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“Depression is boring, I think,” wrote Anne Sexton in “The Fury of Rain Storms,” originally published as part of her 1974 collection The Death Notebooks. “And I would do better to make some soup and light up the cave.” In many ways, that is precisely how Bully’s Alicia Bognanno spends Lucky For You‘s 32 minutes; instead of being creatively paralyzed by the many, ever-evolving facets of her despair—her climate anxiety, her private heartbreak, her existential dread, her political rage, her general malaise—she uses it as fuel for some of her brightest, boldest music to date. Over the previous three albums, Bully has transitioned from a band into Bognanno’s solo project, and the proof is in the unshakable self-assuredness and singular voice of Lucky For You.
Couched by hyperactive drums and a deluge of guitars, Bognanno plunges into the beauty and the terror of her life and, goodness, the human condition at large. Or as she puts it on “A Wonderful Life”: “What a wonderful life/ My heart’s breakin’ on the bathroom floor.” She seems newly and keenly aware that life is shorter than it seems and that there’s never enough time with the people you love, conveyed as much lyrically as it is through the furious urgency of her playing. On “Lose You”: “Time is just a useless measurement of pain.” Somewhere down the line, she realized that the only constant is change, and she has, in her way, embraced that. On “A Love Profound”: “Guess that’s just the way it goes/ You never really have control.” The pain, of which there is plenty on Lucky For You, is no laughing matter, but it’s also not the end. Maybe this is Bognanno’s most profound realization, summarized repeatedly and most succinctly on “Change Your Mind”: “It hurt but I’m alive.”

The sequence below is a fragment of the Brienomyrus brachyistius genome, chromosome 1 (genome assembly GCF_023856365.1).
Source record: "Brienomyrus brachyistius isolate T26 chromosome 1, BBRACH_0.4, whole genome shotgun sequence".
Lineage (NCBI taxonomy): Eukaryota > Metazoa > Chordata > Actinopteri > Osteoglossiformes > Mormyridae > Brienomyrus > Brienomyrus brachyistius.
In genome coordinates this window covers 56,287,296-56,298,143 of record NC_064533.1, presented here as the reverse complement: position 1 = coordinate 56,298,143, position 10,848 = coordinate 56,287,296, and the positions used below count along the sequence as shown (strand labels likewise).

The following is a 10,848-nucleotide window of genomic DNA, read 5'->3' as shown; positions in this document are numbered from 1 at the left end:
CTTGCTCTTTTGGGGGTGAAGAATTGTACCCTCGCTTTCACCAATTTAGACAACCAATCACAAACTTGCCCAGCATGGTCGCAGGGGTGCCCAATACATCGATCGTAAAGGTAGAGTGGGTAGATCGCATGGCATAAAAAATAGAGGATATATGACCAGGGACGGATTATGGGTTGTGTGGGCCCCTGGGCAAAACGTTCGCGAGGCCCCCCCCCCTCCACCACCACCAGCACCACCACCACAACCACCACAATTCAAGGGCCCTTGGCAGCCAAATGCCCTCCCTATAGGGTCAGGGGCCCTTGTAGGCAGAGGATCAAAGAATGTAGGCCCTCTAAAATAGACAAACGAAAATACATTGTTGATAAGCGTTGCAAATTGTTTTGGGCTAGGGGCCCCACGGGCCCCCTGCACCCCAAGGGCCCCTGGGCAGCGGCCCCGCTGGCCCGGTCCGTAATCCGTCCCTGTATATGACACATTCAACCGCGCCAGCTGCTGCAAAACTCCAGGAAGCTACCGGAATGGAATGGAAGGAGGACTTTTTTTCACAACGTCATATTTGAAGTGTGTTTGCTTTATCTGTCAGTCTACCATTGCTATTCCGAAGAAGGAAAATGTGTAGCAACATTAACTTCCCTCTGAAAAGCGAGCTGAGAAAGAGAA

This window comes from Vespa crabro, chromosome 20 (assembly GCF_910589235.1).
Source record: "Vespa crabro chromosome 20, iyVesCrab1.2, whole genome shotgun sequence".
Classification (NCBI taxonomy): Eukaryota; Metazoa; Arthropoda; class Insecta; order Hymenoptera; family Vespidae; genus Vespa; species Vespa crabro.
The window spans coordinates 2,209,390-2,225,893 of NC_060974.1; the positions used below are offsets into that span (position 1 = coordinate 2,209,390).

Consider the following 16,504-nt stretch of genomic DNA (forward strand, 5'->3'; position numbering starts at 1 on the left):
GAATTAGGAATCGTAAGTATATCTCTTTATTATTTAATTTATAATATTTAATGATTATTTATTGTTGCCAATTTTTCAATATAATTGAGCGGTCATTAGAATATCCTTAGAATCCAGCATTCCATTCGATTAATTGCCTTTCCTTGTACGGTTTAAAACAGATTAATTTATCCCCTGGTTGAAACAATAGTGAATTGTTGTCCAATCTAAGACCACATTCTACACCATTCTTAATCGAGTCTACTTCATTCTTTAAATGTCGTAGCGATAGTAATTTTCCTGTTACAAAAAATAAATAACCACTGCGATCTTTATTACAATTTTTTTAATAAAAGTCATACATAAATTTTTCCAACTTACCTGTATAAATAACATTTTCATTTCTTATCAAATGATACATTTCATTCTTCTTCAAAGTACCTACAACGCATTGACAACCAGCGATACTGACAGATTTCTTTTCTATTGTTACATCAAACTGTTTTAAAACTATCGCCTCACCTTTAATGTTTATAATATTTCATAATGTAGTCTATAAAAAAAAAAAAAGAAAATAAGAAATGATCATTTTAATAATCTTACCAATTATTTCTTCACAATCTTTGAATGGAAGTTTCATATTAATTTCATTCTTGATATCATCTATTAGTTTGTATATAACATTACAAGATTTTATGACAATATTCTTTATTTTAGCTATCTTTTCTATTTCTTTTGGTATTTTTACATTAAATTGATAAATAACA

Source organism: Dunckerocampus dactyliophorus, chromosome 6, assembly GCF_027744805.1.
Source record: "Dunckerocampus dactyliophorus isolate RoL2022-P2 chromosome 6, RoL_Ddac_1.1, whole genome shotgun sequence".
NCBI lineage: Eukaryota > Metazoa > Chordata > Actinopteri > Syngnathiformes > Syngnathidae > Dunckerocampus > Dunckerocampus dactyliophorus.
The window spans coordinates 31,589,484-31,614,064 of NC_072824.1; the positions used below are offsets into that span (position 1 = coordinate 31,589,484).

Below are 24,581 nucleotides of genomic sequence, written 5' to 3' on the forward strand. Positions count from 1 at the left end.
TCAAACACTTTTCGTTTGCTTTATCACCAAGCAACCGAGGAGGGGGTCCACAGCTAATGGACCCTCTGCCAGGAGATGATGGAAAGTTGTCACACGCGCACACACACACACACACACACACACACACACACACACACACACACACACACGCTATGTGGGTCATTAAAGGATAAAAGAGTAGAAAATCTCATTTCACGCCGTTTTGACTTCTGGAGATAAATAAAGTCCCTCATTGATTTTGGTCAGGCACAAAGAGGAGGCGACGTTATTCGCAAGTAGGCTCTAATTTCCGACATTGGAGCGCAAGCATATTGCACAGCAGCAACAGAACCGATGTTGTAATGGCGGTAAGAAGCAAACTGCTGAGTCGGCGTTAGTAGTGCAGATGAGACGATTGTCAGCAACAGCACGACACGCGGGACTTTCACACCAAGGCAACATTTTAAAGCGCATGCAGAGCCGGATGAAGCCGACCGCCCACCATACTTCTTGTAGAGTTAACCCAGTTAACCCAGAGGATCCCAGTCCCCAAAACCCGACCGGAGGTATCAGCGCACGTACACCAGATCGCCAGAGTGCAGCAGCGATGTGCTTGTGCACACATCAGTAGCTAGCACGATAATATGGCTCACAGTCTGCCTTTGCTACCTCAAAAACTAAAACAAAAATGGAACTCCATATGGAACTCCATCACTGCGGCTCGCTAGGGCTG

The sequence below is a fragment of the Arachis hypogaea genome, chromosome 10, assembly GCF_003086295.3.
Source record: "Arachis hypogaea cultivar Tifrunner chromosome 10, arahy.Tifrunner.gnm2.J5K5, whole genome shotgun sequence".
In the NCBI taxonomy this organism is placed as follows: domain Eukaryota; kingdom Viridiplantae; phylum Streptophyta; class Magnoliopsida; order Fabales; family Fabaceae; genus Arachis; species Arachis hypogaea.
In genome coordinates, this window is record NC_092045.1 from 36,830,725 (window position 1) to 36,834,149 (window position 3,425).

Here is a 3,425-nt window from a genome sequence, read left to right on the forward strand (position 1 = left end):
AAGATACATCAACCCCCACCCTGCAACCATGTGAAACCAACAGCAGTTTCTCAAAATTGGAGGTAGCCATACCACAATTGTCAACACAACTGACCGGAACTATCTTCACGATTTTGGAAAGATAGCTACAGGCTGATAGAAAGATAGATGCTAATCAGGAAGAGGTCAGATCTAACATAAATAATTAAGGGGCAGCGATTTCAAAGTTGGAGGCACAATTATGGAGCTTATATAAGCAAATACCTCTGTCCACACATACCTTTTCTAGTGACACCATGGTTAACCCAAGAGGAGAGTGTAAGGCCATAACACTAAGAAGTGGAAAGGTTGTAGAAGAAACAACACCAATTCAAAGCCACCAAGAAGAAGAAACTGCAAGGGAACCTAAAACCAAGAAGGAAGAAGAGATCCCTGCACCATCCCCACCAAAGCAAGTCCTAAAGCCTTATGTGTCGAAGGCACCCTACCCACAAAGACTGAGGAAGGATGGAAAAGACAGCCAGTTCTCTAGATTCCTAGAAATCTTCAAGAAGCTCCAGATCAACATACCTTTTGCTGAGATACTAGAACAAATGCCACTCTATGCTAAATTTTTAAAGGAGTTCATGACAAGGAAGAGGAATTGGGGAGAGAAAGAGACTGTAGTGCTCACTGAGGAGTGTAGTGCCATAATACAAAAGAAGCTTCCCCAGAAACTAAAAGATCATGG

Bognanno hasn’t strayed from her stable of ‘90s grunge influences, but this time she’s colored in the gaps with a certain pop-punk pizzazz, particularly on songs like “Days Move Slow.” She’s achieved a sense of restraint with the rasp that has become something of her trademark and drawn its fair share of comparisons to Kurt Cobain. (On this front, her faithfully rendered 2020 cover of “About A Girl” felt like a wink.) Bognanno was hardly a shrinking violet before, but she’s reached a new level of confidence and fearlessness of Lucky For You. She hasn’t just made something out of her grief, rage, and pain—she’s lit up the whole cave with it.